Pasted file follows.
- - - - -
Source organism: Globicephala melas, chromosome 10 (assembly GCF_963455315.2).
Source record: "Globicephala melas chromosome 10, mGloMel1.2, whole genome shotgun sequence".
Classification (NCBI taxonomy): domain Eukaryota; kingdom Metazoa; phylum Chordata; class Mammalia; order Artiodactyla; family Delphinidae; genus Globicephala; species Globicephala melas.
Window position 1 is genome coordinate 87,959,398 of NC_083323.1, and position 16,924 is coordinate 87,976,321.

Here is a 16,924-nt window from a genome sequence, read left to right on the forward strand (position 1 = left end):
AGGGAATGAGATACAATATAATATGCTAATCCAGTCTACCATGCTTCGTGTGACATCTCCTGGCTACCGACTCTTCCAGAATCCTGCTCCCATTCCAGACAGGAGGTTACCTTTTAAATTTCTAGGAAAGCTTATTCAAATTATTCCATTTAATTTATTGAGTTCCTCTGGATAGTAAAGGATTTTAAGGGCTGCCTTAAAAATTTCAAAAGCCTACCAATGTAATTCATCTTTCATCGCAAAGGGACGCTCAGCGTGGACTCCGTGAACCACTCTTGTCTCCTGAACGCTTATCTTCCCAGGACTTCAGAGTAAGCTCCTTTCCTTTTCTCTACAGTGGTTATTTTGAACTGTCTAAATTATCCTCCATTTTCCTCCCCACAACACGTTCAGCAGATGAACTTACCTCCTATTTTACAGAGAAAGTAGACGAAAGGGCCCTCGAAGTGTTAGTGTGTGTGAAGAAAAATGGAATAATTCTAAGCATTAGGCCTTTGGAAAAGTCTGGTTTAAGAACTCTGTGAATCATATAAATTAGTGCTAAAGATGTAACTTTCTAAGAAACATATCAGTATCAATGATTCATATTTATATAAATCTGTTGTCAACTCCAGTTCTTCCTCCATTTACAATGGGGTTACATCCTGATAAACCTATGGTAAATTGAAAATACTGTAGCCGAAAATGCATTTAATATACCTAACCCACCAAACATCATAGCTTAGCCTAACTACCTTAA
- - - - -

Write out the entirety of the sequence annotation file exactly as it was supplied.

Source organism: Globicephala melas, chromosome 10 (assembly GCF_963455315.2).
Source record: "Globicephala melas chromosome 10, mGloMel1.2, whole genome shotgun sequence".
Classification (NCBI taxonomy): domain Eukaryota; kingdom Metazoa; phylum Chordata; class Mammalia; order Artiodactyla; family Delphinidae; genus Globicephala; species Globicephala melas.
Window position 1 is genome coordinate 87,959,398 of NC_083323.1, and position 16,924 is coordinate 87,976,321.

Here is a 16,924-nt window from a genome sequence, read left to right on the forward strand (position 1 = left end):
AGGGAATGAGATACAATATAATATGCTAATCCAGTCTACCATGCTTCGTGTGACATCTCCTGGCTACCGACTCTTCCAGAATCCTGCTCCCATTCCAGACAGGAGGTTACCTTTTAAATTTCTAGGAAAGCTTATTCAAATTATTCCATTTAATTTATTGAGTTCCTCTGGATAGTAAAGGATTTTAAGGGCTGCCTTAAAAATTTCAAAAGCCTACCAATGTAATTCATCTTTCATCGCAAAGGGACGCTCAGCGTGGACTCCGTGAACCACTCTTGTCTCCTGAACGCTTATCTTCCCAGGACTTCAGAGTAAGCTCCTTTCCTTTTCTCTACAGTGGTTATTTTGAACTGTCTAAATTATCCTCCATTTTCCTCCCCACAACACGTTCAGCAGATGAACTTACCTCCTATTTTACAGAGAAAGTAGACGAAAGGGCCCTCGAAGTGTTAGTGTGTGTGAAGAAAAATGGAATAATTCTAAGCATTAGGCCTTTGGAAAAGTCTGGTTTAAGAACTCTGTGAATCATATAAATTAGTGCTAAAGATGTAACTTTCTAAGAAACATATCAGTATCAATGATTCATATTTATATAAATCTGTTGTCAACTCCAGTTCTTCCTCCATTTACAATGGGGTTACATCCTGATAAACCTATGGTAAATTGAAAATACTGTAGCCGAAAATGCATTTAATATACCTAACCCACCAAACATCATAGCTTAGCCTAACTACCTTAA